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HUD Budget Cuts Shake the Housing Industry



The Trump administration promised to cut domestic spending, and this seemed to be confirmed in preliminary budget documents obtained by The Washington Post. The plan would cut more than $6 billion in funding for the Department of Housing and Urban Development (HUD). 

This directive would shrink HUD’s budget by about 14 percent to $40.5 billion in fiscal 2018, which begins in October. It’s the latest evidence that the President is serious about cutting domestic spending by $54 billion in order to bolster the defense budget.

Marc Morial, president of the National Urban League, said such cuts would be “devastating and hard­hearted,” potentially leading to rent increases for those in subsidized housing.

“These sorts of cuts could . . . increase the number of families and people that are homeless because housing is less affordable,” he said. “It’s a slap in the face of working Americans and urban communities, to suggest that you should make all these cuts to buy more tankers, aircraft carriers, and missile systems.”

The plan would squeeze public housing support and end most federally funded community development grants, which provide services such as meal assistance and cleaning up abandoned properties in low-income neighborhoods.

HUD Secretary Ben Carson has defended this action by saying that dependency on HUD programs could become “a way of life” for recipients. According to the Huffington Post, an email to the HUD staff on Thursday by Carson assured that the numbers were not final and that budget negotiations are in place.

“Today you may have read preliminary HUD FY18 budget negotiations in national media reports. Please understand that budget negotiations currently underway are very similar to those that have occurred in previous years,” the email read. “This budget process is a lengthy, back and forth process that will continue. It’s unfortunate that preliminary numbers were published but, please take some comfort in knowing that starting numbers are rarely final numbers. Rest assured, we are working hard to support those programs that help so many Americans, focus on our core mission, and ensure that every tax dollar is spent wisely and effectively.”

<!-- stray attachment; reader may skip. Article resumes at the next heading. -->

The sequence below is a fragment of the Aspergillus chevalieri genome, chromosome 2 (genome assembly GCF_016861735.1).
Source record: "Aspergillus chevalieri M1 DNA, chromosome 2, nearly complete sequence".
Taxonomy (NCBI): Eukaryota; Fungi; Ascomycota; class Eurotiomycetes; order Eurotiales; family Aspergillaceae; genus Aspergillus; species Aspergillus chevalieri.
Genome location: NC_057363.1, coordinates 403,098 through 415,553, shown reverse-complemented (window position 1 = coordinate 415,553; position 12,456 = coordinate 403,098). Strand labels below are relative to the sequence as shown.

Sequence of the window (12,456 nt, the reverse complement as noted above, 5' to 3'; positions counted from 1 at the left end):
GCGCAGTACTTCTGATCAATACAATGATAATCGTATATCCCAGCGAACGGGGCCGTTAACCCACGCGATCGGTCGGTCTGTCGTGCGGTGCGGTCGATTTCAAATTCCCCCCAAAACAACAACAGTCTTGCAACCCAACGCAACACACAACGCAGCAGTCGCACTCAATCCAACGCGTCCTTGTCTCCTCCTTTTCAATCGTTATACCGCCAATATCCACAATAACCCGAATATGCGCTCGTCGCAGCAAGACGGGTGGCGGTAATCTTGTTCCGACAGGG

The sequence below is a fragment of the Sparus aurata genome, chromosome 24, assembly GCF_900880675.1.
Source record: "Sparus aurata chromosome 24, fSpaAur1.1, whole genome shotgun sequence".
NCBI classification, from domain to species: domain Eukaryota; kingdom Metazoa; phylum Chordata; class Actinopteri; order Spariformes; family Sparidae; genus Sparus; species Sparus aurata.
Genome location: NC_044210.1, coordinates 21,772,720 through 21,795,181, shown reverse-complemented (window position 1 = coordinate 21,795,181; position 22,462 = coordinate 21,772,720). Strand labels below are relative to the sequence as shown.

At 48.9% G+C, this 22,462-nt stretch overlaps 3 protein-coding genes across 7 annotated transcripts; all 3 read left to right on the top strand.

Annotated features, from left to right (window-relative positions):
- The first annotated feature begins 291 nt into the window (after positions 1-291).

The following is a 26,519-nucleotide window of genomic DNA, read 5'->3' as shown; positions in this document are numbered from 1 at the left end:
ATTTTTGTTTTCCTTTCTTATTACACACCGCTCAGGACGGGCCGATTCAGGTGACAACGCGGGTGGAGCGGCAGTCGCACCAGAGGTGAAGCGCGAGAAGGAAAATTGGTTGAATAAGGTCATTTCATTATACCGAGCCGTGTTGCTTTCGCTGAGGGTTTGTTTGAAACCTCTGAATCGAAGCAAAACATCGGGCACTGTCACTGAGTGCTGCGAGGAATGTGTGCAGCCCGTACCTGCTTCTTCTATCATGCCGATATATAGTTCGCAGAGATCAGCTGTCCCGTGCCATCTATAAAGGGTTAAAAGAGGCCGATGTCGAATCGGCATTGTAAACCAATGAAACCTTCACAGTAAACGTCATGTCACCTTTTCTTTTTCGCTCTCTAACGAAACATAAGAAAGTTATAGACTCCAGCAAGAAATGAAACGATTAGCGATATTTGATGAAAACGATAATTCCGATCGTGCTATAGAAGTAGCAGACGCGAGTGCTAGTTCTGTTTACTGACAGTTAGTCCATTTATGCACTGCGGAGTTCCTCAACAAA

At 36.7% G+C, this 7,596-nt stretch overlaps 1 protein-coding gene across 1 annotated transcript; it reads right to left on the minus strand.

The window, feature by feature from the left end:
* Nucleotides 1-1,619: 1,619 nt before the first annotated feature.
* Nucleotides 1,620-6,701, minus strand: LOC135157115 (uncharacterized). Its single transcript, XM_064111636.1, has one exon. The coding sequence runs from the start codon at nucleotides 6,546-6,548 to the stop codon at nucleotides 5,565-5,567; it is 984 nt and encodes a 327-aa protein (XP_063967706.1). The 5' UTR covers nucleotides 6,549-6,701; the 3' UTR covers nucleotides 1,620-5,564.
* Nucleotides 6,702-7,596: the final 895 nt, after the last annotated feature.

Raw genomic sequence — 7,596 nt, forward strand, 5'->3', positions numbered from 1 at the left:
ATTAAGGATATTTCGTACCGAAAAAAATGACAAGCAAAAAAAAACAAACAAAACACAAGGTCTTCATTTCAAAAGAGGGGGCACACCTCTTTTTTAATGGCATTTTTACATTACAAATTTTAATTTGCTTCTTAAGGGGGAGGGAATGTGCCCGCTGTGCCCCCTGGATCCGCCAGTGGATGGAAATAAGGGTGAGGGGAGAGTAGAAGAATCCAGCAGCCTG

This proposed cut of HUD’s budget has brought many protests throughout the nation. On Twitter Former HUD Deputy Assistant Secretary for Public Affairs Brandon Friedman, said, “With a capital needs backlog among 1.2 million public housing units, totaling tens of *billions* of dollars, they want to cut funding.”

Rep. Maxine Waters, D-California, said, “Inflationary cost increases are needed just to keep roofs over heads of millions of seniors, disabled, and kids. These cuts will cause homelessness.”

About $1.3 billion would be cut from the public housing capital fund, under the preliminary plan, when compared to funding in 2016, and an additional $600 million would be cut from the public housing operating fund.

Budgets for public housing authorities, city and state agencies that provide subsidized housing and vouchers to local residents, would be among the hardest hit. Under the preliminary budget, those operational funds would be reduced by $600 million, or 13 percent. 

Funds for big-ticket repairs at public housing facilities would be cut by an additional $1.3 billion, about 32 percent. That could have a major quality-of-life effect on low-income families who rely on public housing. According to a 2010 HUD report, tens of billions of dollars in backlogged repairs already plague the country’s 1.2 million public housing units. 

Barbara Sard, VP for housing policy at the Center on Budget and Policy Priorities, said that even flat funding for HUD’s core programs ultimately could affect the number of subsidized housing vouchers available to families because of inflation. As a result, she said, hundreds of thousands of vouchers could be eliminated in the coming years if the department’s funding allocations for subsidized housing stay the same.

HUD salaries and administrative expenses will also be cut by 5 percent, down from $1.36 billion in 2016 to $1.28 billion in 2018. It is not yet clear how that reduction in staff or wages would be achieved.

In the process of developing the federal budget, agencies submit an initial funding request to OMB, which makes adjustments and returns the budget markup. The budget document obtained by The Washington Post details OMB’s budget priorities, program by program. Brown, the HUD spokesman, said the preliminary document is likely a HUD working draft as part of the budgeting process and might not have been reviewed by OMB, which is responsible for finalizing the president’s budget proposal before it is sent to Congress.

About Author: Sandra Lane

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